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Letters to the 107th Congress

April 26, 2001

The Honorable Dianne Feinstein
United States Senate
Washington DC 20510

Re: S.121, The Unaccompanied Alien Child Protection Act of 2001

Dear Senator Feinstein:

I am writing on behalf of the American Bar Association to thank you for introducing S.121, the Unaccompanied Alien Child Protection Act. This legislation is urgently needed to improve protections for unaccompanied immigrant children and to provide them with legal representation.

Last fall I toured an immigration detention center for children in Chicago. This was an eye-opening experience for me because until this visit I was unaware of the plight of children detainees.

As you are keenly aware, foreign-born children arrive in the United States every day unaccompanied by their parents or other legal guardians. Some are escaping political persecution, while others often are fleeing civil war, famine, abusive families, or other dangerous conditions in their home countries. When they arrive, these children generally have no legal status or support system and face a stressful and confusing ordeal.

Most detained children speak little or no English and are rarely aware of their rights under U.S. law. They frequently are detained in secure facilities, sometimes commingled with juvenile offenders. Although some children may have U.S. family members to whom they can be released, many will remain in INS custody while their cases proceed through the immigration court system. Over 4,600 unaccompanied children were detained in 2000 in over 90 different locations.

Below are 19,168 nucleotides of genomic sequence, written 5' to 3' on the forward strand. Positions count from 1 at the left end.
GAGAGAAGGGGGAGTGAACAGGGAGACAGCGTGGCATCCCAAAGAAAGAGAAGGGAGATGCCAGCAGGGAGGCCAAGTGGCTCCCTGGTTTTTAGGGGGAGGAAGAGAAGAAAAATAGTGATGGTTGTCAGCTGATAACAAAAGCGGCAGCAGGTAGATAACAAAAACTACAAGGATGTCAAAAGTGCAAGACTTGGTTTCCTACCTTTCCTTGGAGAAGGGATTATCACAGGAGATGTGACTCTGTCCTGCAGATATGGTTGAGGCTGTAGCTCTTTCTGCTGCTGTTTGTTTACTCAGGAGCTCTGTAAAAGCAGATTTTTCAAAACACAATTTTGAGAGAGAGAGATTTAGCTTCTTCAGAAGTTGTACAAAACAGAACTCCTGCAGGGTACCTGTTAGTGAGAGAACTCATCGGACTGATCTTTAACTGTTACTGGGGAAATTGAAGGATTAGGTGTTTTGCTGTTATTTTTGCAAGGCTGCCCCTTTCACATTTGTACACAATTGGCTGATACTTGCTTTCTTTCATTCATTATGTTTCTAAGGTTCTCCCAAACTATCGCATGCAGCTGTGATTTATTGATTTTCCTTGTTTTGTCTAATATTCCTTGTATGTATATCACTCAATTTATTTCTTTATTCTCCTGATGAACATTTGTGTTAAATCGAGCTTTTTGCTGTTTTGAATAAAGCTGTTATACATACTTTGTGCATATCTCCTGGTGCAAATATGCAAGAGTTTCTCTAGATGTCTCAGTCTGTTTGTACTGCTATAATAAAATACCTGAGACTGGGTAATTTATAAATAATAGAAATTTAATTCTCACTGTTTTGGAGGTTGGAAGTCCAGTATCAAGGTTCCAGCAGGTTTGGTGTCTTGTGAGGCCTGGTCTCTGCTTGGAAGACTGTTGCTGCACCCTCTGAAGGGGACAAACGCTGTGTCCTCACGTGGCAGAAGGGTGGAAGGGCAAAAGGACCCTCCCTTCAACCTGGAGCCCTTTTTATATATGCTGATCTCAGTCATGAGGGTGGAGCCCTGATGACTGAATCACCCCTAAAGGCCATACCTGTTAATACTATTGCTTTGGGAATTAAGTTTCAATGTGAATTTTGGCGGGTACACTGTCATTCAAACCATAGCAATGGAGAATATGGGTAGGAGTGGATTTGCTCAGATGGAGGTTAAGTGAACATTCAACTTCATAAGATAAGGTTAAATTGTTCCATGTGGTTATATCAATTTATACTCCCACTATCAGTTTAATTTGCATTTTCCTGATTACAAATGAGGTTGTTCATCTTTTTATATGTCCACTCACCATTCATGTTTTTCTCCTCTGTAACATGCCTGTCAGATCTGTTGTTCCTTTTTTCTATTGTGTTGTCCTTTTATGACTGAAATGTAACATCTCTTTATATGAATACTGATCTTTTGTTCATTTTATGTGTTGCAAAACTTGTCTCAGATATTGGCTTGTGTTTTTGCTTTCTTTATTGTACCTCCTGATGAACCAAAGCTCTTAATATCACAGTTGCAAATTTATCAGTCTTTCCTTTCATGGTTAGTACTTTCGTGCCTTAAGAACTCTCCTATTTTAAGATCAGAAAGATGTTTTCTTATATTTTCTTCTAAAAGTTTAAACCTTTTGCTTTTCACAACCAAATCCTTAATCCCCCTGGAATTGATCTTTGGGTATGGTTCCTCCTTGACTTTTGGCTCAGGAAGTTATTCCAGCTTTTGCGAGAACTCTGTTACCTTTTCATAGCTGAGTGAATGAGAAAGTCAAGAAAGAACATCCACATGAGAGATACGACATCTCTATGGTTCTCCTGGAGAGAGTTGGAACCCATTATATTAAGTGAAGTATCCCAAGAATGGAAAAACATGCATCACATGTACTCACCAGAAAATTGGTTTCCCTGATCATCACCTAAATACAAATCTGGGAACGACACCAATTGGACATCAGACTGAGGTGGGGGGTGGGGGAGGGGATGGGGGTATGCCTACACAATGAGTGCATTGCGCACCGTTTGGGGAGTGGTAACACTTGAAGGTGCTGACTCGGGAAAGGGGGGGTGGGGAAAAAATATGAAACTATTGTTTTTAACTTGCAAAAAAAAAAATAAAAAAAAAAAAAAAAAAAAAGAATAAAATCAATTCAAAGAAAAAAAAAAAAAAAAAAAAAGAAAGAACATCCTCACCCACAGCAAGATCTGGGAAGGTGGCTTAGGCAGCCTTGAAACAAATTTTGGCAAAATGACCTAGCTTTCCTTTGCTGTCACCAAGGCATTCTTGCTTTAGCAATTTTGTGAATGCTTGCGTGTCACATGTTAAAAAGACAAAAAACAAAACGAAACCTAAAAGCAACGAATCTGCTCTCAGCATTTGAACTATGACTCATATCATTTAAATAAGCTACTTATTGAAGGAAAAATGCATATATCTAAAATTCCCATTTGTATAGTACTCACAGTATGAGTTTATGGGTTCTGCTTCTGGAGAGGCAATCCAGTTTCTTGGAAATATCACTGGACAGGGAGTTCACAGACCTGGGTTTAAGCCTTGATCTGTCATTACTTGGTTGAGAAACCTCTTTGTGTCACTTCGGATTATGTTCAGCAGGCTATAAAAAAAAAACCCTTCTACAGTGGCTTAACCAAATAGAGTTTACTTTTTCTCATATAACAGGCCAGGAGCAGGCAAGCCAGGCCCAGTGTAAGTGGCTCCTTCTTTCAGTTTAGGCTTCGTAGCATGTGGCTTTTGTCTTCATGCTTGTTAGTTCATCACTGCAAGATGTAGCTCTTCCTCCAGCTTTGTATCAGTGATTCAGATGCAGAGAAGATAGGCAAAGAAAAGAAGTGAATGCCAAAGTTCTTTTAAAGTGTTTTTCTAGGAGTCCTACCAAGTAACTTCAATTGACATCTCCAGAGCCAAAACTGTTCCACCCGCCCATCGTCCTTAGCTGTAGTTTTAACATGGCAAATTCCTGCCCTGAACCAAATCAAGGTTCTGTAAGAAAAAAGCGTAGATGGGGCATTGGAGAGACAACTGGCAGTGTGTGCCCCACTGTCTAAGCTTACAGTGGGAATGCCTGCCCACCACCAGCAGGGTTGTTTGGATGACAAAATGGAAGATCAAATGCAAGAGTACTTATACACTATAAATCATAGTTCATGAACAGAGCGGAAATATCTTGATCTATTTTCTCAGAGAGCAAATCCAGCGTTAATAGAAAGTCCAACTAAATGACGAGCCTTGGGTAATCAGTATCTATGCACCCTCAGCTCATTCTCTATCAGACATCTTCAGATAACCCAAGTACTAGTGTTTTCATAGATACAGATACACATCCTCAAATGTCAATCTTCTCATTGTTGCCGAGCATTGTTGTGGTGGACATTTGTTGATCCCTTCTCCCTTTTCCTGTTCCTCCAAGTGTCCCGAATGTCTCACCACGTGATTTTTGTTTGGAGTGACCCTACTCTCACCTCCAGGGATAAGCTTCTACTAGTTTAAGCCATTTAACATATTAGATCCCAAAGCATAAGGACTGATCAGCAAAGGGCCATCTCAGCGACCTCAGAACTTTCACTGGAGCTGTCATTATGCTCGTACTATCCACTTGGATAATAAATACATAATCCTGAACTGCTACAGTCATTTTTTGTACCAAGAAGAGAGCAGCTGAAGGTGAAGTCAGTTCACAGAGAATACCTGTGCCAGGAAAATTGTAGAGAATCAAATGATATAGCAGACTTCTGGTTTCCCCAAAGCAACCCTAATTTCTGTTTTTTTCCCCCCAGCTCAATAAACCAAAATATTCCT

Although the consequences of deportation may be quite dire, U.S. immigration laws do not allow for the appointment of counsel at the government's expense. As a result, these vulnerable children frequently have no choice but to represent themselves. Nervously they wait, with very little understanding of the law and legal process, for their turn to appear before an immigration judge. Their cases are prosecuted by experienced INS trial lawyers. When these children are later deported, there is virtually no follow up to find out what happens to them. The ABA is working with state and local bars across the country to help these children secure pro bono representation. Still, this is an anomaly in our judicial system that urgently needs attention and legislative reform.

The ABA adopted policy in February 2001 addressing these matters. We strongly support enactment of legislation such as S.121 to provide every child in this situation with a court-appointed attorney to speak for that child in court and to assist him or her in applying for relief under U.S. law. The ABA also strongly supports the provisions in S.121 that would create an independent office within the Department of Justice that would have an oversight role and ensure that children's interests are respected at all stages of immigration processes and while in immigration custody.

It is important to ensure that all children within our borders are treated fairly by our laws and justice system. We want to thank you for your leadership on behalf of these forgotten immigrant and refugee children and offer our assistance in working with you to secure these long overdue improvements.


Martha W. Barnett
President, American Bar Association

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